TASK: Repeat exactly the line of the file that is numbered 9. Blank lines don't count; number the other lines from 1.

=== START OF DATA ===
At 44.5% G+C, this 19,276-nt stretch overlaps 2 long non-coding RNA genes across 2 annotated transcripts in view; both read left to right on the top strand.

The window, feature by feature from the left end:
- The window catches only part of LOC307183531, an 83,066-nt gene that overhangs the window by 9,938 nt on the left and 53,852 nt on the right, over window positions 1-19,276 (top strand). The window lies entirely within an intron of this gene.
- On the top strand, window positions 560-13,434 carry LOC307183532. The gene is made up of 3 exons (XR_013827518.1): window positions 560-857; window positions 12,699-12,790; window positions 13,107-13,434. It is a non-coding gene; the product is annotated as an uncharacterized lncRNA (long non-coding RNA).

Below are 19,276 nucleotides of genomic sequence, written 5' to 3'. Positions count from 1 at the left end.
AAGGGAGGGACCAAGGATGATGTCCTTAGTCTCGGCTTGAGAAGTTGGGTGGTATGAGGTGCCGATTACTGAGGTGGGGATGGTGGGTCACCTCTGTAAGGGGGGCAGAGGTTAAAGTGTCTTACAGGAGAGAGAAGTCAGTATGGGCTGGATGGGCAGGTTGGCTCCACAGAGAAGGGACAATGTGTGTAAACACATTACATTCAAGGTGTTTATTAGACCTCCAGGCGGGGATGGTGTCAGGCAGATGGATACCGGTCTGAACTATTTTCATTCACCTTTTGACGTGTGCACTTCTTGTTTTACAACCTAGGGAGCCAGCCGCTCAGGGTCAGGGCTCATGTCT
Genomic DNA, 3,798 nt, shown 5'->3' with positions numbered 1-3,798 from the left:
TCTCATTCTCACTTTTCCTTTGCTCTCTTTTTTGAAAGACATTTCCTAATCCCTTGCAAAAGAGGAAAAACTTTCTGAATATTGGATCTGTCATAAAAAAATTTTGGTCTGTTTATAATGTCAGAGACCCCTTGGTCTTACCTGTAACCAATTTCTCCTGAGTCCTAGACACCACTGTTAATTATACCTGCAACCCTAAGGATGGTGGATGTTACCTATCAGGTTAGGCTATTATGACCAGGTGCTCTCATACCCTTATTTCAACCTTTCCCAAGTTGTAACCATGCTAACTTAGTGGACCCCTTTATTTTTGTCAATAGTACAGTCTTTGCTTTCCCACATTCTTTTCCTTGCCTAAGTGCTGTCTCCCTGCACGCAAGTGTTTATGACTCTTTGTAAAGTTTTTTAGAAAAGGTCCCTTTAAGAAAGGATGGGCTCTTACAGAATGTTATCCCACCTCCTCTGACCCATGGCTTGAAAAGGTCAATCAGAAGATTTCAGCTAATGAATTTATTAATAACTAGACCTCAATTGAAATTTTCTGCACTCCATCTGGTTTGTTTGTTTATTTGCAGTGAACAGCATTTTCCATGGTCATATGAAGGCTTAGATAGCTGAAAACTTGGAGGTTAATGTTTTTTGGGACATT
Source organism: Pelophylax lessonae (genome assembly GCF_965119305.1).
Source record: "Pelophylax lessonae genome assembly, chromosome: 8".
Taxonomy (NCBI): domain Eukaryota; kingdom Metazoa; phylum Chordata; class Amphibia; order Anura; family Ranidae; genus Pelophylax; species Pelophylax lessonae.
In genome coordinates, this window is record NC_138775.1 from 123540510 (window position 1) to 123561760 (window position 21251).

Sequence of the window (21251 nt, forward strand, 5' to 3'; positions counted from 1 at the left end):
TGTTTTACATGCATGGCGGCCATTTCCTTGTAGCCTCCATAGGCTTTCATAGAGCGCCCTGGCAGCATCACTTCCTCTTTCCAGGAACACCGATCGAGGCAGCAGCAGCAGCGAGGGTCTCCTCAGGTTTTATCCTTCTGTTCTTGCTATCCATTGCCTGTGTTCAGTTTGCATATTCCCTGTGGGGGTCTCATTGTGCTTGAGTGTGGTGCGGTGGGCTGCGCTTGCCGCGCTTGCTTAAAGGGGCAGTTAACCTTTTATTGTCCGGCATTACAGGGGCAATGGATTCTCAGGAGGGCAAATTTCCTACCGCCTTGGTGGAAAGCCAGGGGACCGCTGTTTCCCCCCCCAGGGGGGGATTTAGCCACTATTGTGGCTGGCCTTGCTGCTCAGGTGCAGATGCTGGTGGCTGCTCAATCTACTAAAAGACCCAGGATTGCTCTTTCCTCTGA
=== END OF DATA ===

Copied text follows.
Source organism: Pelophylax lessonae (genome assembly GCF_965119305.1).